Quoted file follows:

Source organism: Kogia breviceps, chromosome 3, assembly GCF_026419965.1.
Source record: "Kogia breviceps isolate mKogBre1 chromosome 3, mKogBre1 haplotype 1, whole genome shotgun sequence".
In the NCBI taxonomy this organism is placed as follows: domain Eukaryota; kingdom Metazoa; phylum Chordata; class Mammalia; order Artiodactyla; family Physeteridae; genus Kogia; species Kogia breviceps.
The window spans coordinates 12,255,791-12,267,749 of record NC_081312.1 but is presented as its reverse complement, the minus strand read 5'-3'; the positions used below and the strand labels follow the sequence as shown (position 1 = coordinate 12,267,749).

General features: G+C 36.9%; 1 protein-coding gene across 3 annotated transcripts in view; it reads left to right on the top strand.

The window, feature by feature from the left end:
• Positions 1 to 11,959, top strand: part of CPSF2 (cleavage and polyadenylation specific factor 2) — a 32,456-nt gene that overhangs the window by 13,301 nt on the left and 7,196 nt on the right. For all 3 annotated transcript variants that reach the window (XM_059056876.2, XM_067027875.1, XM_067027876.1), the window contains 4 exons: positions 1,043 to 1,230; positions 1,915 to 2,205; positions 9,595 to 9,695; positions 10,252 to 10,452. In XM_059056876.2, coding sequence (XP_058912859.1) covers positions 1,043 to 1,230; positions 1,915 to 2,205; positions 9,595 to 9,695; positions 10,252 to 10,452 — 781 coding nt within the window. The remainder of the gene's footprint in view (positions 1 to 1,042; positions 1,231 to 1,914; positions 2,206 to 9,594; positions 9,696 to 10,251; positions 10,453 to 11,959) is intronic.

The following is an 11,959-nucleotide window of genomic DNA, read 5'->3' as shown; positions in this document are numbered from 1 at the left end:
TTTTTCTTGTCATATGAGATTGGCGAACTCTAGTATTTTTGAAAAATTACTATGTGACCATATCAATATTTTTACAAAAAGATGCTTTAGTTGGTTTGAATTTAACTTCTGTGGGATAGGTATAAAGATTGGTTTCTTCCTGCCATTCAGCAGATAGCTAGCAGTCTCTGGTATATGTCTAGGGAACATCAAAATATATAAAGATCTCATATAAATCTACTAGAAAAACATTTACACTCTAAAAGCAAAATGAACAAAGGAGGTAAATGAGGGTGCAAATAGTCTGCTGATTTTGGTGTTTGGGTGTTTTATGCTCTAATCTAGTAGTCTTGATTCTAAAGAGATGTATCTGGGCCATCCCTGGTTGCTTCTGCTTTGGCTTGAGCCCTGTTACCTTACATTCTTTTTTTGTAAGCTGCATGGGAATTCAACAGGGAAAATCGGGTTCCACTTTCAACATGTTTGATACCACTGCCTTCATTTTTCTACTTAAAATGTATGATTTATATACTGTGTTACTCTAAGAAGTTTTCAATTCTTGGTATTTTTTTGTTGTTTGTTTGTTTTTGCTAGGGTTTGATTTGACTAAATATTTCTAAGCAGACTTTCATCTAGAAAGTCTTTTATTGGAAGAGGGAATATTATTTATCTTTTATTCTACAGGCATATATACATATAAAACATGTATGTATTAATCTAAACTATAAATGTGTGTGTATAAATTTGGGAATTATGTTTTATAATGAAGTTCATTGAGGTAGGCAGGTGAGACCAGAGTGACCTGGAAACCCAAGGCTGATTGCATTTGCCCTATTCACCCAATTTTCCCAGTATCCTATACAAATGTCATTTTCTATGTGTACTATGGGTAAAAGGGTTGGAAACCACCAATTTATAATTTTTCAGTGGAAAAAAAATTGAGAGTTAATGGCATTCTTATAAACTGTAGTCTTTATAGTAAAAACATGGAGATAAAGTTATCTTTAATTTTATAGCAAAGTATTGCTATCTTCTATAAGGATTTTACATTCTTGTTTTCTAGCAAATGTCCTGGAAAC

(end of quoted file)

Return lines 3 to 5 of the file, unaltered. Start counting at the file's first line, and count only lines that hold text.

In the NCBI taxonomy this organism is placed as follows: domain Eukaryota; kingdom Metazoa; phylum Chordata; class Mammalia; order Artiodactyla; family Physeteridae; genus Kogia; species Kogia breviceps.
The window spans coordinates 12,255,791-12,267,749 of record NC_081312.1 but is presented as its reverse complement, the minus strand read 5'-3'; the positions used below and the strand labels follow the sequence as shown (position 1 = coordinate 12,267,749).

General features: G+C 36.9%; 1 protein-coding gene across 3 annotated transcripts in view; it reads left to right on the top strand.